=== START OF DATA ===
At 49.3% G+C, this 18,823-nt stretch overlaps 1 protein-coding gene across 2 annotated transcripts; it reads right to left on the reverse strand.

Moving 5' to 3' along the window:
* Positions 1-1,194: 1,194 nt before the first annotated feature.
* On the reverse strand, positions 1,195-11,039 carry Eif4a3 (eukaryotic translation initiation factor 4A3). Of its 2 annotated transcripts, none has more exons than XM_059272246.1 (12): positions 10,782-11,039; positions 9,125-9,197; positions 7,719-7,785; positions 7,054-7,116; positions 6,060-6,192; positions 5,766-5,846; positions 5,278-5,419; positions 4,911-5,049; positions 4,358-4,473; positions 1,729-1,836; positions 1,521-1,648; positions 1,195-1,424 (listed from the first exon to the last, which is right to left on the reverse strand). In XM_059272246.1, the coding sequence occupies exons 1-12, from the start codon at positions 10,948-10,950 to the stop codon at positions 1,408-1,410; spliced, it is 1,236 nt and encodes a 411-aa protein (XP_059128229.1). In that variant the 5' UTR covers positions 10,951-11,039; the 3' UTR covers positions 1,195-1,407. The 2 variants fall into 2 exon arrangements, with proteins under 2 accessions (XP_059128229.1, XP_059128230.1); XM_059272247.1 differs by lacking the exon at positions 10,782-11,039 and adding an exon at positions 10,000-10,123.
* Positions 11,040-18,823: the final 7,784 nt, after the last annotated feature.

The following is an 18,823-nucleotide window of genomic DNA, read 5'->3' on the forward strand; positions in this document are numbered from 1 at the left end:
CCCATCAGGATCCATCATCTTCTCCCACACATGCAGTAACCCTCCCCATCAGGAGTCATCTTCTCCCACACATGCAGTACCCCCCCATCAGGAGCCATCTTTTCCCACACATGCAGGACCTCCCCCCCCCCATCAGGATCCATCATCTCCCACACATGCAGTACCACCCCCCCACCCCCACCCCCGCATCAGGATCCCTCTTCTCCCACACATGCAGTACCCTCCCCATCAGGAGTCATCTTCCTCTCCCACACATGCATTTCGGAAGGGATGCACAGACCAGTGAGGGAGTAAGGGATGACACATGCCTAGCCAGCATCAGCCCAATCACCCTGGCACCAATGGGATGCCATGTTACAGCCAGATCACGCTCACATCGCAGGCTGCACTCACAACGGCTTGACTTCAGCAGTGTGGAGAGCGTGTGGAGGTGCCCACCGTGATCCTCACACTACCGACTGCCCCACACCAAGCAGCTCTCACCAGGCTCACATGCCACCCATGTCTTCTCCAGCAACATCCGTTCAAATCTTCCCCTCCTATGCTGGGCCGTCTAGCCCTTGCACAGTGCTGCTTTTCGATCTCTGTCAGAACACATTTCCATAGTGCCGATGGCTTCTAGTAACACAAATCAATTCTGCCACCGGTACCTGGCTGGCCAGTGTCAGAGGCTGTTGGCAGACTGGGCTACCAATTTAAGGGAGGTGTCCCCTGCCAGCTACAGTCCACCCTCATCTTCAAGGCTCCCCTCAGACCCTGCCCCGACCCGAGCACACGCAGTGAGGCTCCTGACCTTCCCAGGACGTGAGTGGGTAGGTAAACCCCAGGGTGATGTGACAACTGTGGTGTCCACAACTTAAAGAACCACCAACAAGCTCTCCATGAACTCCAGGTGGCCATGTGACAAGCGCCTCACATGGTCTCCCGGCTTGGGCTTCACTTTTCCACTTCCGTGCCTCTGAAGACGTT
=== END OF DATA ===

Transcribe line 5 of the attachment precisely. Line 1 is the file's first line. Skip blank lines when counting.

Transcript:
* Positions 11,040-18,823: the final 7,784 nt, after the last annotated feature.